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Panagia Poulariani

You can reach the chapel of Panagia Poulariani if you take the path that begins from a certain point of the rural road to Vathi going southeast. The shape of the rock into which the chapel was built brings to mind the image of the Virgin and Child. This humble Orthodox church is said to be the sailors’ patron. According to old fishermen stories, a light that seemed to be coming from the church inexplicably came on during bad weather and helped the fishermen find their way back.   
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Panagia Flevariotissa

Panagia Flevariotissa is a compound of monasteries, 7km north of the capital. It consists of a main church surrounded by lower buildings forming a courtyard. The Cycladic-style church is cruciform, vaulted and has a dome. The dome is supported by gothic arches. There is a cave at its north wall that was converted to a chapel and is definitely worth seeing. According to a local legend a miraculous icon of the Virgin Mary was found in that cave.   
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Panagia Portaitissa

One of the two main streets of the capital – the southwest one that begins at the Town Hall – leads to the church of Panagia Portaitissa. The architectural type of the church is a rare blend of Aegean and neoclassical elements (influenced by the Russian Enlightenment). It was built in the 18th century at the foot of the castle by Anthimos, an Athonite monk, who founded other temples as well in the Southern Aegean Sea. You will notice the ornamental edge tiles at the molding, the ornate three-storey steeple with its pseudo-Ionic columns and the polygonal tympanum of its light blue dome. This church is the most important Orthodox pilgrimage site of the island as the icon of Panagia Portaitissa, the Guardian of the hearth, is kept in it. This icon is a replica of the same icon from the monastery of Iviron on Mount Athos. You will also notice the inlaid Baroque iconostasis and bishop’s throne. The murals of the church have Russian influences. There is also an exhibition of church artifacts in an adjacent room.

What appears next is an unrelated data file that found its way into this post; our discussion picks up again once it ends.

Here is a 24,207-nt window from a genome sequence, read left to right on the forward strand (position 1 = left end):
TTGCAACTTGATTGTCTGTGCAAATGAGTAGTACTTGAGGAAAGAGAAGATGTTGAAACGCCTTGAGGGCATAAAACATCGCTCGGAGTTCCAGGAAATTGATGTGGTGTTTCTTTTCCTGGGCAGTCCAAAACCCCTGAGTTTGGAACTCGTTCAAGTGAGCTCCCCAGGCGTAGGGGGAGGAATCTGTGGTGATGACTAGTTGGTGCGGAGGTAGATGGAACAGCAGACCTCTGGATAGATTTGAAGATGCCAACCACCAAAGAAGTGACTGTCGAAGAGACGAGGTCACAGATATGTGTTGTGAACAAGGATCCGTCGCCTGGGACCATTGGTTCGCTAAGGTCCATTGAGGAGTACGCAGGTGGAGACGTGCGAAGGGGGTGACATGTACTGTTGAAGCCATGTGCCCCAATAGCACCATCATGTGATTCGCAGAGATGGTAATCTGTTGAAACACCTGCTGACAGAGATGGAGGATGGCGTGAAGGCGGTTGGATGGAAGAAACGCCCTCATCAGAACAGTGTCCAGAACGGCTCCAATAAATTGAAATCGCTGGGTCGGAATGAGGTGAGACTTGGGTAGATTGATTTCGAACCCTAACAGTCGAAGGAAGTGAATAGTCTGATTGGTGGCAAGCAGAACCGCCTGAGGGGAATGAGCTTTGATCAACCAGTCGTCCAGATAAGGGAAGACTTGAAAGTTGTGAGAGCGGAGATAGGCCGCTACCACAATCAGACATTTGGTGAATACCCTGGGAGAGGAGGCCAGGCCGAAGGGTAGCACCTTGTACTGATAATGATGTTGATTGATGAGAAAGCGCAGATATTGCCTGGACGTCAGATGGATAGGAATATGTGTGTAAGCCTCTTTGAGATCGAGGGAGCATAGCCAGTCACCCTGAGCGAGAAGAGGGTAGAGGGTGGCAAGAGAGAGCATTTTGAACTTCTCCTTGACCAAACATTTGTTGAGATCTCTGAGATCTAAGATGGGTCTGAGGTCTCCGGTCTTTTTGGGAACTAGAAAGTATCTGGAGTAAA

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Agios Ioannis Monastery

The Monastery was built between two slopes and has a panoramic view of the sea and the islets of Pontikoussa and Ofidoussa. There are orchards, streams and even a small waterfall below the church of Agios Prodromos that still exists to this day. Opposite the monastery a castle of the same name used to stand tall on an inaccessible hill. It was said that the two buildings communicated via a secret tunnel. Today, only some ruins and a cistern remain of the castle that was impregnable up until the 16th century when the Algerian corsair Hayreddin Barbarossa plundered it. Its inhabitants were either massacred or sold as slaves at the slave markets of the East. No one resided in the castle ever since. It is accessible either by boat or via a path leading from the northern slopes of Vardia to the ravine.  
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My Aegean
Co-financed by Greece and the European Union - European Regional Development Fund